• antidisestablishmentarianism •
Part of Speech: Noun, mass (no plural)
Meaning: 1. Opposition to the disestablishment or disenfranchisement of an official church, especially the Church of England; the belief that a nation should have an official church or support of official status for the Church of England. 2. Opposition to the disestablishment of any organization or relationship.
Notes: Today's Good Word has been used far more frequently as an example of the longest word in English (28 letters) than it has been in expressing opposition to dissolving the official relation of the Church of England to the state. It spawned a host of competitors, each sillier than the previous:
- floccinaucinihilipilification "constantly estimating things to be worthless" (29 letters)
- supercalifragilisticexpialidocious "fantastic" (34 letters)
- pneumonoultramicroscopicsilicovolcanoconiosis, a supposed lung disease (45 letters)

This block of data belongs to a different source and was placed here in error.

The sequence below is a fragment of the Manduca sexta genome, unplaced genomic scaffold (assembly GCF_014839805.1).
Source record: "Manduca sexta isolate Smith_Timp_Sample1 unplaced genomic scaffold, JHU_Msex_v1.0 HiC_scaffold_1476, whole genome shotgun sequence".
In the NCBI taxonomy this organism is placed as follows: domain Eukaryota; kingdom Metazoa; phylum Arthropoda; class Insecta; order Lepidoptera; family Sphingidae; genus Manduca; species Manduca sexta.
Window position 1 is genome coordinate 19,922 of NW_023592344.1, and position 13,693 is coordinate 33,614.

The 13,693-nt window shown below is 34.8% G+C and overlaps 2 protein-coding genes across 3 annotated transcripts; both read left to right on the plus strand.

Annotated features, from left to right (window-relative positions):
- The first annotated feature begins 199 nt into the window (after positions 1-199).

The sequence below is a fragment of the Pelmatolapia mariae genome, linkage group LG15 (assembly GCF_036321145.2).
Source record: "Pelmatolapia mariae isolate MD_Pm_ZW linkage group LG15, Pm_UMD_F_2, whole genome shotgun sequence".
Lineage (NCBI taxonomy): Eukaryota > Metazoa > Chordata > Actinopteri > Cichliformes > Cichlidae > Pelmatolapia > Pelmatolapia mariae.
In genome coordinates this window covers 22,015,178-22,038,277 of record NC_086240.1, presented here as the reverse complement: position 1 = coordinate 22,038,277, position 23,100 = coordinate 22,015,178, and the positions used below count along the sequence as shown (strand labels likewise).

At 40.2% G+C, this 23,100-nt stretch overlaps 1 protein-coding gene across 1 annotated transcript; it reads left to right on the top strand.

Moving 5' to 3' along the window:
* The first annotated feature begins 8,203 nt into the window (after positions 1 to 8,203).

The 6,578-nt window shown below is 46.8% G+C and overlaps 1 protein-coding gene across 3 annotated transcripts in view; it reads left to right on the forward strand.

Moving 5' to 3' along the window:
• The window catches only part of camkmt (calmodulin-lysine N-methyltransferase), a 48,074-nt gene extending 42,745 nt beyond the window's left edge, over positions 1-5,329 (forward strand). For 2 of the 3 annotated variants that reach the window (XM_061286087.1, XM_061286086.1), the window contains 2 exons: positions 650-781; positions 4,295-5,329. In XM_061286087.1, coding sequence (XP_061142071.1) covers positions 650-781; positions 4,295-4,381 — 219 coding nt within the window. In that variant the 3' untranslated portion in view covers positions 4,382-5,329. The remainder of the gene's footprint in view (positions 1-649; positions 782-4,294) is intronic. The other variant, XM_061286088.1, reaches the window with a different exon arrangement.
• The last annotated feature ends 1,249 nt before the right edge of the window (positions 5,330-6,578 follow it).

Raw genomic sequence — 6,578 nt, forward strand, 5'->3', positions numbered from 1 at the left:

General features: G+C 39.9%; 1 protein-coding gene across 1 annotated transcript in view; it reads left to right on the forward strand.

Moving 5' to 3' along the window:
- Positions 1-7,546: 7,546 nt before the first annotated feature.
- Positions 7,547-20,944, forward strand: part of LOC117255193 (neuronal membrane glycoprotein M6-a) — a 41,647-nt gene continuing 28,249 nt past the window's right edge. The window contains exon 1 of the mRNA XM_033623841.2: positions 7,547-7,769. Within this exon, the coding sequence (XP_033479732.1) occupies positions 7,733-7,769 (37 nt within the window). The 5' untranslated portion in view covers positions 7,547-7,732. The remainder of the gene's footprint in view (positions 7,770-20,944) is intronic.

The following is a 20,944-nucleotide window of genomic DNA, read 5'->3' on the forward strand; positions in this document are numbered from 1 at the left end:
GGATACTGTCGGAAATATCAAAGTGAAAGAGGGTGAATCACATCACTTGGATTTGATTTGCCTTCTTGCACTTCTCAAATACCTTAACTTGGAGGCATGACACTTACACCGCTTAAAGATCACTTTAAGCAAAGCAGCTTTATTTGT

In Play: Whenever talk of dissolving an organization arises, there is no reason, other than the length it would add to the discussion, why we should not use today's Good Word: "The disestablishmentarians, who wanted to dissolve the garden club outright, were overwhelmed by a surge of antidisestablishmentarianism among the membership."
Word History: This early (and, perhaps, only legitimate) contender for the longest word in English is made up of five affixes: (1) two prefixes anti- "against" and dis- "un-" and (2) three suffixes -ment "result of", -arian "person related to" and -ism "belief in". At the root of it we find establish, a word borrowed from Old French establir (establiss-) "to set up, establish", Modern French's établir. Old French didn't like words beginning with S + a consonant, so it added an E to the beginning of Latin stabilire "to stabilize", a word created from the adjective stabilis "stable, firm". There are too many relatives of this word to catalog here; suffice it to say that it is related to English stand and most words beginning in STA that refer to standing or firmness. (We are happy that Harry Murphy established himself among our contributors by suggesting today's extensive Good Word.)
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